When automatically removing instances from monitoring, you can choose how long the monitoring history will remain in LogicMonitor:
As discussed in the Active Discovery Execution section of this support article, Active Discovery can be configured to execute on a schedule of every 15 minutes, every hour, or once every day. Or, it can be configured to execute only when the DataSource is initially applied to a device, or when the Datasource (or the device it applies to) is updated in some way.
The Discovery method field defines the method (SNMP, WMI, script, etc.) employed by Active Discovery to find instances. LogicMonitor’s Active Discovery process supports a variety of methods for querying a device or system about the objects it has available for monitoring. These include:
The options available under the “Parameters” heading dynamically update depending upon the discovery method chosen. For more information on setting the unique parameters required for the various discovery methods, see their individual support articles.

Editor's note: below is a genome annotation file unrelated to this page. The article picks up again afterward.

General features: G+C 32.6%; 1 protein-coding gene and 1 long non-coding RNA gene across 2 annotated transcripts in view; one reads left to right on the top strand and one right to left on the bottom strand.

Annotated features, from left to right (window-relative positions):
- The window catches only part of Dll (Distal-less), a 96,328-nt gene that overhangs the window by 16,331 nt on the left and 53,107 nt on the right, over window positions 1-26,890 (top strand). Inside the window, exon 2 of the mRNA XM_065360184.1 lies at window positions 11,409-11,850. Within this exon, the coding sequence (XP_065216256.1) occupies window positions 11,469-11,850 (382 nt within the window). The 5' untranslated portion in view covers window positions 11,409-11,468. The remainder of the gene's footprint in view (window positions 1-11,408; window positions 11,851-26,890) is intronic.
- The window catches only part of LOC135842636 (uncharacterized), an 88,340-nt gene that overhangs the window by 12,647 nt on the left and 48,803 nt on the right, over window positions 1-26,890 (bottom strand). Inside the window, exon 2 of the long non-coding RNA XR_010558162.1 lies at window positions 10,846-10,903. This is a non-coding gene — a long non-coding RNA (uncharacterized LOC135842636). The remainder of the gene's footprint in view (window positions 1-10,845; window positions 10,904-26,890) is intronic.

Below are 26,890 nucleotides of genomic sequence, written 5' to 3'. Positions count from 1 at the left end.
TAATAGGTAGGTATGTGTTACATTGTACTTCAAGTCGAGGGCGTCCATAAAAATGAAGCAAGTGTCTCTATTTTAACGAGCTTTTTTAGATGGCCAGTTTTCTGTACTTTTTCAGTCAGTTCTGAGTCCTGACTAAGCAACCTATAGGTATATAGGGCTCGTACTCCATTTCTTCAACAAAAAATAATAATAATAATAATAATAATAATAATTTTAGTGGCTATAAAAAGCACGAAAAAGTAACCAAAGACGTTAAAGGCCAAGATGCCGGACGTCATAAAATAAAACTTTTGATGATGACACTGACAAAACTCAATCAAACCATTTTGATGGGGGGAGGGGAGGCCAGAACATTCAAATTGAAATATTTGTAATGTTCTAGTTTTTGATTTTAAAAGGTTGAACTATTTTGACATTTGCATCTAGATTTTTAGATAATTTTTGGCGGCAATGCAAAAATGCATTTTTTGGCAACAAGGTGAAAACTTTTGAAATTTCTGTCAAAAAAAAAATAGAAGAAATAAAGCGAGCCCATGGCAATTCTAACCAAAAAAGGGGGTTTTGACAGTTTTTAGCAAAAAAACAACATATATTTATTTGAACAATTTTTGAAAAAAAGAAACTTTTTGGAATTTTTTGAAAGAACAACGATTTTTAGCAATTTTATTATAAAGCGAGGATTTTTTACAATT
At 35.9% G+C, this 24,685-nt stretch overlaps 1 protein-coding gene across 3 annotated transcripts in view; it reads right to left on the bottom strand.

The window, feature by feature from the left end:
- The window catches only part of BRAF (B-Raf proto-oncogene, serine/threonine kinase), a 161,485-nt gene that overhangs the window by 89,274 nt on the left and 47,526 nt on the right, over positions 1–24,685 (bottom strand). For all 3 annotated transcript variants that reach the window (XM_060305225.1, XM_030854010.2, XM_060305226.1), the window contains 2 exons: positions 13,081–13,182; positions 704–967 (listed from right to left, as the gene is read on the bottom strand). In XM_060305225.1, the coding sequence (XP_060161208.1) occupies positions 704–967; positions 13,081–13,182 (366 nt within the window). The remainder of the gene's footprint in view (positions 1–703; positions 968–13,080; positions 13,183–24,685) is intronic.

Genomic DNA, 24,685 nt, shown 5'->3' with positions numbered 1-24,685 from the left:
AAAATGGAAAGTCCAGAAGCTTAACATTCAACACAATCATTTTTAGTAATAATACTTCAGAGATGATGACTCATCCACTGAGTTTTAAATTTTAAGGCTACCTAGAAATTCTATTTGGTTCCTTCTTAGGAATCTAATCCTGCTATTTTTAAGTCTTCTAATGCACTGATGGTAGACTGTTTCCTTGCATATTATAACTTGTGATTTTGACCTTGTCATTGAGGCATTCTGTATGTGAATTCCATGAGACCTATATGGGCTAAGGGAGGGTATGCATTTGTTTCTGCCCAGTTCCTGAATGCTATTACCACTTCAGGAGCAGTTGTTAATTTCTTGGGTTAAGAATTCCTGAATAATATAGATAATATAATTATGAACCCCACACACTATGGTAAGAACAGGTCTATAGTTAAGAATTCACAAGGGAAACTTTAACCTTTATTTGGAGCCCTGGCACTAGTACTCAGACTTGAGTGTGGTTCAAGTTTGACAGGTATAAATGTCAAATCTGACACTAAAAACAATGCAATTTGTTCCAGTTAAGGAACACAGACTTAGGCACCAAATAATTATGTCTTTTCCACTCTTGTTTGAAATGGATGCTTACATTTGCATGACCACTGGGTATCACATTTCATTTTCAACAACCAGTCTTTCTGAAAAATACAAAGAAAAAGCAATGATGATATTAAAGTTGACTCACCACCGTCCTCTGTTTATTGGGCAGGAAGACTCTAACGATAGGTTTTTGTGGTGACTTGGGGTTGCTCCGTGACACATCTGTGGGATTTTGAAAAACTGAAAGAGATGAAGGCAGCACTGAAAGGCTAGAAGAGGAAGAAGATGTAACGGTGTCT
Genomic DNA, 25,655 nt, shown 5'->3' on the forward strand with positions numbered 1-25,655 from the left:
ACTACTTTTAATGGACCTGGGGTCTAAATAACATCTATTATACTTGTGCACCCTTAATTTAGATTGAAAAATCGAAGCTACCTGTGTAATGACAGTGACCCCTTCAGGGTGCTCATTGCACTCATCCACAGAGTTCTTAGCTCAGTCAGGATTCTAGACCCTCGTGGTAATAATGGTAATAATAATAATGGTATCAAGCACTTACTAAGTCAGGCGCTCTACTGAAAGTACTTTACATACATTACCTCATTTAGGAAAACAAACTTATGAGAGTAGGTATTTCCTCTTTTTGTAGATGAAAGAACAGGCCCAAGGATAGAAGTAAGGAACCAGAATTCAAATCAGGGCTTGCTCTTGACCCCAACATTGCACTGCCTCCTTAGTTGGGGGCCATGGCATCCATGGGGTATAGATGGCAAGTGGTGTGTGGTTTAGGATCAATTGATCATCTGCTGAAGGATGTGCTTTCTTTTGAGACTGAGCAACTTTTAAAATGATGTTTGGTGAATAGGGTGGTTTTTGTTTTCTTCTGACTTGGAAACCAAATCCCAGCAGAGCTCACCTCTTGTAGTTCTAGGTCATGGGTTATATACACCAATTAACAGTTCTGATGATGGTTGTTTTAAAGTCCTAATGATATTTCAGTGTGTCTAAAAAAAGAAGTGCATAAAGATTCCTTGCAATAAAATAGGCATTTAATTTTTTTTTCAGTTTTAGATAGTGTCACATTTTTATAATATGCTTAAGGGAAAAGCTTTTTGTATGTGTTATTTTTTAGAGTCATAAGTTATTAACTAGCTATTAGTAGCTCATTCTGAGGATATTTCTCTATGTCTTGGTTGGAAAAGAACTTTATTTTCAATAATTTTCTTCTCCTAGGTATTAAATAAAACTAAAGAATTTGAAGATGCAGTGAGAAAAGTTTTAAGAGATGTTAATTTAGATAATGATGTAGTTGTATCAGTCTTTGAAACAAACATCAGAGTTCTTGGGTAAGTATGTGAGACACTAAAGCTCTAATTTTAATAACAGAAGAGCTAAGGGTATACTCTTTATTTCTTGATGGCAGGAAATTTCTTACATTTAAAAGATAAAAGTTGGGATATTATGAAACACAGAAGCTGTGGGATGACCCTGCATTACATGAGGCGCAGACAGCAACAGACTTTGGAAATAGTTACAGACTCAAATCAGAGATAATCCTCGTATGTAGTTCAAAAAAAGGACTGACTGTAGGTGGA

Filters allow you to restrict which instances are added into monitoring via Active Discovery. If one or more filters are in place, instances must match the filter criteria in order to be discovered.
To create a filter, click the plus sign (+) icon and designate the conditions a particular attribute must meet. Attributes can represent instance-level properties, SNMP OIDs, or attributes found in WMI query outputs.
Note: When building filter statements, several standard operation types such as Equal, NotEqual, LessThan, Contain, and RegexMatch (to name a few) are available. Although most of these are self explanatory, one common point of confusion we see is the use of Contain to filter for values such as “A|B” where the assumption is that instances with A or B in the string will be discovered. However, because values paired with the Contain operation are searched as a single string (“A|B” must literally be present), a RegexMatch operation should be used when OR statements are desired.
See the Understanding Active Discovery Filters section of this support article for several real-world use case scenarios for Active Discovery filters.